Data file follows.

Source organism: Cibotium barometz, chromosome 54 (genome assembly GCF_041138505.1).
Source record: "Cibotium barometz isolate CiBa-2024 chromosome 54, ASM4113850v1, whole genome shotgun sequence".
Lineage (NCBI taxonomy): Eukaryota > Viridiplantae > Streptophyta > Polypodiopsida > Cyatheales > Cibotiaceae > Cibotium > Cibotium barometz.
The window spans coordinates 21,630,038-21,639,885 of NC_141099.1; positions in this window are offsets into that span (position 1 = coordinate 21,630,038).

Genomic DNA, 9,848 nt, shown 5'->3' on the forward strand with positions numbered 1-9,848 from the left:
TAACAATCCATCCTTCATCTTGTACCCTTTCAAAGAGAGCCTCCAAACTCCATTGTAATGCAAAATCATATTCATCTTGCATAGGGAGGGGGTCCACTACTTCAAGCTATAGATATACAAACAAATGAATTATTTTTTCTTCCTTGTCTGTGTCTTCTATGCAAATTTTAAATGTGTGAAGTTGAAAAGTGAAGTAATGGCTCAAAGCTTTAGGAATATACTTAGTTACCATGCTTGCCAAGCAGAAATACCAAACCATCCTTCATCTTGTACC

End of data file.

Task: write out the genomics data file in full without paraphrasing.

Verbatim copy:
Source organism: Cibotium barometz, chromosome 54 (genome assembly GCF_041138505.1).
Source record: "Cibotium barometz isolate CiBa-2024 chromosome 54, ASM4113850v1, whole genome shotgun sequence".
Lineage (NCBI taxonomy): Eukaryota > Viridiplantae > Streptophyta > Polypodiopsida > Cyatheales > Cibotiaceae > Cibotium > Cibotium barometz.
The window spans coordinates 21,630,038-21,639,885 of NC_141099.1; positions in this window are offsets into that span (position 1 = coordinate 21,630,038).

Genomic DNA, 9,848 nt, shown 5'->3' on the forward strand with positions numbered 1-9,848 from the left:
TAACAATCCATCCTTCATCTTGTACCCTTTCAAAGAGAGCCTCCAAACTCCATTGTAATGCAAAATCATATTCATCTTGCATAGGGAGGGGGTCCACTACTTCAAGCTATAGATATACAAACAAATGAATTATTTTTTCTTCCTTGTCTGTGTCTTCTATGCAAATTTTAAATGTGTGAAGTTGAAAAGTGAAGTAATGGCTCAAAGCTTTAGGAATATACTTAGTTACCATGCTTGCCAAGCAGAAATACCAAACCATCCTTCATCTTGTACC